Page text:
But if this were to be the total of our assessment, how little of the real Herbert Morrison would it cover. No one in the House will object, I hope, to my making a reference to his party service. Many have mourned him this week for his devoted service in creating and building up the London Labour Party in its earliest days. No one who has ever seen Herbert Morrison in action will forget seeing him in the party committees which are the lifeblood of our system of Parliamentary democracy, or dominating a vital and throbbing party conference by his eloquence, his humour and the sheer force of his personality.
But when that has been said, there will still be those who feel that if we seek his memorial it would be in none of these places, but in the London which he loved and which he did so much to save. If the London County Council is to go down to history—as I believe it will—as the greatest unit of local government which the world has ever seen, more credit is die to Herbert Morrison than to any other individual. His last Parliamentary fight in another place was over the future of London government. He approached the problems of London with a grasp, an imagination and a sense of scale unparalleled in our civic life. Town planning, the transport services, housing, and above all, the unique contribution of the L.C.C. in its concern for deprived children, on the one hand, and old people, on the other—in all these, Herbert Morrison tempered administration with a fine humanity which sprang from his love of London people.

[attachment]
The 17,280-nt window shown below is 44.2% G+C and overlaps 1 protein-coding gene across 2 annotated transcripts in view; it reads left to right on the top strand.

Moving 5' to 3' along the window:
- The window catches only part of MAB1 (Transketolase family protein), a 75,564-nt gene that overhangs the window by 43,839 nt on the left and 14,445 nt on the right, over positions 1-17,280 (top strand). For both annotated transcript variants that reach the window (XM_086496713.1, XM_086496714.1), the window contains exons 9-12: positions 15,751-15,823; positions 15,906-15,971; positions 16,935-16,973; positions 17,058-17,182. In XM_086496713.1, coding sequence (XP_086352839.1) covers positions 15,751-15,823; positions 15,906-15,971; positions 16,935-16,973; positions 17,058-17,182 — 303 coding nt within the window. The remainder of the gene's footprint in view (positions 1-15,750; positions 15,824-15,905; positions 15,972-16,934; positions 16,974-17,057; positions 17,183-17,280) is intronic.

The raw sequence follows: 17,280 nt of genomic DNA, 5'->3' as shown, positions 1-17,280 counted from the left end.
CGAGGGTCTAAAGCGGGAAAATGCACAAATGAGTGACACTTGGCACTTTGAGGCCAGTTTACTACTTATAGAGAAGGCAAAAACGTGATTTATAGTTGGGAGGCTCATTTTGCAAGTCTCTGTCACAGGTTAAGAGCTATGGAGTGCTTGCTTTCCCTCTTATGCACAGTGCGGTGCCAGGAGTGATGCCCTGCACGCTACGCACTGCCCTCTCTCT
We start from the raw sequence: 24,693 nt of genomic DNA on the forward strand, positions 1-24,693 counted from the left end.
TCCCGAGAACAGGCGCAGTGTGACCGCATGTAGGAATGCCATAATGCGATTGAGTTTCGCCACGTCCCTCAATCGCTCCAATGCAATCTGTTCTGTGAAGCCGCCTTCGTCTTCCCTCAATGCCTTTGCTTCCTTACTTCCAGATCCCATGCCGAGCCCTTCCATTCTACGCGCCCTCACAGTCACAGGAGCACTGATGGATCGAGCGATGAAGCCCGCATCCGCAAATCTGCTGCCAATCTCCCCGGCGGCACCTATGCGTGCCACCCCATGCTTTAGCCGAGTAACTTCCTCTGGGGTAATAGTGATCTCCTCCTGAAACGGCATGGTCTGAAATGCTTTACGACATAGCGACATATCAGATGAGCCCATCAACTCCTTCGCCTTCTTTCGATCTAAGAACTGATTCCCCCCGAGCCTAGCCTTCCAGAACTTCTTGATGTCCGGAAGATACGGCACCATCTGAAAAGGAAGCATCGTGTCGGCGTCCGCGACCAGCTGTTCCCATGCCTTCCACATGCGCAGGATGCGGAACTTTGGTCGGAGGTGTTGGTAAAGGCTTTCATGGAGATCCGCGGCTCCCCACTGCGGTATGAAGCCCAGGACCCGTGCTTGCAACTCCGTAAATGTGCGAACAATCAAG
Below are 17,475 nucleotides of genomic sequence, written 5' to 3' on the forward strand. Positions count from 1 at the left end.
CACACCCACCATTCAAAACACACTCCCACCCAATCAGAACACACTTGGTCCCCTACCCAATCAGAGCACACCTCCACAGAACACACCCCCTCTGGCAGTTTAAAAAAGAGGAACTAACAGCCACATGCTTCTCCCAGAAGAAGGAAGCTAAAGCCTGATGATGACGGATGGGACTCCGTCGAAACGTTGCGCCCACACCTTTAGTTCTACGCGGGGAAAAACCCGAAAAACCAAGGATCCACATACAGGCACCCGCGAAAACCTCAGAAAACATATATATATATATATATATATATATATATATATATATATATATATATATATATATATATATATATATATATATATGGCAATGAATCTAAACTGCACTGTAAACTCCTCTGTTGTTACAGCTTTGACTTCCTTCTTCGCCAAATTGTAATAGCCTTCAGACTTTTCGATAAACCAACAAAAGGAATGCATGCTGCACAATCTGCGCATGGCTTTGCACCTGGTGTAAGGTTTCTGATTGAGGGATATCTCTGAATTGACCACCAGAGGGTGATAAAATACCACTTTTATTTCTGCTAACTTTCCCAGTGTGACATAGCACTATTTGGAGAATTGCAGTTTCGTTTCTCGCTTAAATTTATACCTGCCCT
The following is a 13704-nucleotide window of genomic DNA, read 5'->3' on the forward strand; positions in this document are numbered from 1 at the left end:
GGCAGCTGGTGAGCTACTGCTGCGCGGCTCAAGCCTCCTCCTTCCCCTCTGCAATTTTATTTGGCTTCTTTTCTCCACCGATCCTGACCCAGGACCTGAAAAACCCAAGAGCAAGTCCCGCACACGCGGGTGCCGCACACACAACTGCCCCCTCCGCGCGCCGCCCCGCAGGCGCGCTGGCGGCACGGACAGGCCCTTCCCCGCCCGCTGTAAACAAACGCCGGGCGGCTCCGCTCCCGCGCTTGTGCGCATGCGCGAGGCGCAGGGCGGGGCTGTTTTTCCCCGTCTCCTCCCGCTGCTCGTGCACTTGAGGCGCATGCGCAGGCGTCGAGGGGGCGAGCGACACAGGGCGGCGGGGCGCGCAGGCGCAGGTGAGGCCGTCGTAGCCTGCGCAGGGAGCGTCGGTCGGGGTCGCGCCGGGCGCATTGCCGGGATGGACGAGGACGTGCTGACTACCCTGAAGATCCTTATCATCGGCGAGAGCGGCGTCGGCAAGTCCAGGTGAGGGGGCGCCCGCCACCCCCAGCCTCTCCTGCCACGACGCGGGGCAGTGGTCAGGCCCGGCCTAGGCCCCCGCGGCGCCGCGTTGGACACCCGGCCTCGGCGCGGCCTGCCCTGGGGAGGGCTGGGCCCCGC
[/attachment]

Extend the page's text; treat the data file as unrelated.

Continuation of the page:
Waterloo Bridge, Festival Hall, indeed, the whole South Bank, will be his physical memorials, but, more lasting, will be a conception of human government, local and national, based on the recognition that all that we do here and all that is done in the council chambers and committee rooms throughout the country and more widely has no meaning except in so far as it serves, individual by individual, family by family, our fellow citizens.